While not relevant to the analysis under Rule 14a-8, the Division also indicated that “[a] website that provides more information about a shareholder proposal may constitute a proxy solicitation under the proxy rules.” As such, the Division reminded “shareholders who elect to include website addresses in their proposals to comply with all applicable rules regarding proxy solicitations.”

Providing the Company With the Materials On a Referenced Website

The Division addressed the situation in which a proposal or supporting statement references a website that is not operational at the time a proposal is submitted. In this situation, neither the company nor the Division will be able to evaluate whether the website reference may be excluded in reliance on one of the substantive bases of Rule 14a-8. In such a situation, it is the Division’s view that the reference to a non-operational website in a proposal or supporting statement could be excluded under Rule 14a-8(i)(3) as irrelevant to the subject matter of a proposal.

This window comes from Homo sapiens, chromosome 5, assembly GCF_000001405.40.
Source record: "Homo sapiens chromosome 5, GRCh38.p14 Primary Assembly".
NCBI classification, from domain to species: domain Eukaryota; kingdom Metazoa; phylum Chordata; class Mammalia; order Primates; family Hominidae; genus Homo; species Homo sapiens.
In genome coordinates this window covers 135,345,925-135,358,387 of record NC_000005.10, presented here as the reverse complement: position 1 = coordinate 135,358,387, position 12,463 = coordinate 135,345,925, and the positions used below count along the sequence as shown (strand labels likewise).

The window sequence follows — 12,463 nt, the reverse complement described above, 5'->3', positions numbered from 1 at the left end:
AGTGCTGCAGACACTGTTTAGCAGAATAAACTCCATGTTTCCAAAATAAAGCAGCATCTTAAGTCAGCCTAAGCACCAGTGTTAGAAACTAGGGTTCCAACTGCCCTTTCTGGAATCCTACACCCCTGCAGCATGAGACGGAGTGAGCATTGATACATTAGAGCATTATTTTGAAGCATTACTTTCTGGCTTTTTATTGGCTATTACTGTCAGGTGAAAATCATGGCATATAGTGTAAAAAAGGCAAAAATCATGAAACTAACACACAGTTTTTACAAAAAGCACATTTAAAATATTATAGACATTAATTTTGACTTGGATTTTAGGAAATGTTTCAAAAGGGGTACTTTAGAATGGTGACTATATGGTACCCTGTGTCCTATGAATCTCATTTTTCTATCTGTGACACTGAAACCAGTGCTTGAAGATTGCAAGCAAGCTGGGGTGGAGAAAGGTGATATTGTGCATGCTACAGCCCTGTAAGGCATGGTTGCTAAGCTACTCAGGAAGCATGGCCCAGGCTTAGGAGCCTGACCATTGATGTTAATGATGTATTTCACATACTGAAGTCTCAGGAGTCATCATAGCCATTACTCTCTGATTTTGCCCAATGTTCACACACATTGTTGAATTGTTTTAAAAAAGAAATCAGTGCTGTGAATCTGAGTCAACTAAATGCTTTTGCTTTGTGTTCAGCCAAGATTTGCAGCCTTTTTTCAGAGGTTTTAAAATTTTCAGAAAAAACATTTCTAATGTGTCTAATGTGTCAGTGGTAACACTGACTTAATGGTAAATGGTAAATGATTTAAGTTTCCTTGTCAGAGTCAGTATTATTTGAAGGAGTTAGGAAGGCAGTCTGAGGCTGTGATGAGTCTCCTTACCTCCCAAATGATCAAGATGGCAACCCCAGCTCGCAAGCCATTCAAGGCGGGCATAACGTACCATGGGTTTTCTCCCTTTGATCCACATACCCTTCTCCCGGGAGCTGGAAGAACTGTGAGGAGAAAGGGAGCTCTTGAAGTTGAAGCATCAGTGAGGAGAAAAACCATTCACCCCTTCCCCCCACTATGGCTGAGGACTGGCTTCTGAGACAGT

Where a proponent includes a reference to a website containing information related to the proposal, but wishes to wait to activate the website until it becomes clear that the proposal will be included in the company’s proxy materials, the Division expressed a different view. In this situation, the Division is of the view that the reference to the website may not be excluded as irrelevant under Rule 14a-8(i)(3) if the proponent, at the time the proposal is submitted, provides the company with:

  • the materials that are intended for publication on the website; and
  • a representation that the website will become operational at, or prior to, the time the company files its definitive proxy materials.